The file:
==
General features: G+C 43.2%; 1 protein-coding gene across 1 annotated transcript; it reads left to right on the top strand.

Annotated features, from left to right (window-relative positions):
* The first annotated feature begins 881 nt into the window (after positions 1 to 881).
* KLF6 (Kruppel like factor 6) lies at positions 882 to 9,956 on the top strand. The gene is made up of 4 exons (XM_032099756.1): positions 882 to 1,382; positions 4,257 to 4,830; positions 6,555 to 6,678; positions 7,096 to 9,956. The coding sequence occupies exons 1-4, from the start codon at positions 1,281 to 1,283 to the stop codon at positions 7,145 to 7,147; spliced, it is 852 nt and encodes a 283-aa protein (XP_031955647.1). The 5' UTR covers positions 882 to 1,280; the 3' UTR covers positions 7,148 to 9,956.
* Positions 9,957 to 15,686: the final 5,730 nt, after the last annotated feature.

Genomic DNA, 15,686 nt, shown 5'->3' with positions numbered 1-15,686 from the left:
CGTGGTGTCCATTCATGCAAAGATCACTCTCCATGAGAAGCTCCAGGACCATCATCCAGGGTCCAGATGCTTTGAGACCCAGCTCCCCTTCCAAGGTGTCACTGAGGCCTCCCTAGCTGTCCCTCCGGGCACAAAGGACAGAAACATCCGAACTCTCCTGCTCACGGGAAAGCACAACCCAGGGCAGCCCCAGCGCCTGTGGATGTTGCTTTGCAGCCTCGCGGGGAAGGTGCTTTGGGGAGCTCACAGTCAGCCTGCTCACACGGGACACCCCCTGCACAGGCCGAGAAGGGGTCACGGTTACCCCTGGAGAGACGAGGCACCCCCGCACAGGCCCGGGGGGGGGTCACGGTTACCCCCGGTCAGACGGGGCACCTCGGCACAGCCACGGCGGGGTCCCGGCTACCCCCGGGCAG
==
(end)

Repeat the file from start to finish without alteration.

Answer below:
General features: G+C 43.2%; 1 protein-coding gene across 1 annotated transcript; it reads left to right on the top strand.

Annotated features, from left to right (window-relative positions):
* The first annotated feature begins 881 nt into the window (after positions 1 to 881).
* KLF6 (Kruppel like factor 6) lies at positions 882 to 9,956 on the top strand. The gene is made up of 4 exons (XM_032099756.1): positions 882 to 1,382; positions 4,257 to 4,830; positions 6,555 to 6,678; positions 7,096 to 9,956. The coding sequence occupies exons 1-4, from the start codon at positions 1,281 to 1,283 to the stop codon at positions 7,145 to 7,147; spliced, it is 852 nt and encodes a 283-aa protein (XP_031955647.1). The 5' UTR covers positions 882 to 1,280; the 3' UTR covers positions 7,148 to 9,956.
* Positions 9,957 to 15,686: the final 5,730 nt, after the last annotated feature.

Genomic DNA, 15,686 nt, shown 5'->3' with positions numbered 1-15,686 from the left:
CGTGGTGTCCATTCATGCAAAGATCACTCTCCATGAGAAGCTCCAGGACCATCATCCAGGGTCCAGATGCTTTGAGACCCAGCTCCCCTTCCAAGGTGTCACTGAGGCCTCCCTAGCTGTCCCTCCGGGCACAAAGGACAGAAACATCCGAACTCTCCTGCTCACGGGAAAGCACAACCCAGGGCAGCCCCAGCGCCTGTGGATGTTGCTTTGCAGCCTCGCGGGGAAGGTGCTTTGGGGAGCTCACAGTCAGCCTGCTCACACGGGACACCCCCTGCACAGGCCGAGAAGGGGTCACGGTTACCCCTGGAGAGACGAGGCACCCCCGCACAGGCCCGGGGGGGGGTCACGGTTACCCCCGGTCAGACGGGGCACCTCGGCACAGCCACGGCGGGGTCCCGGCTACCCCCGGGCAG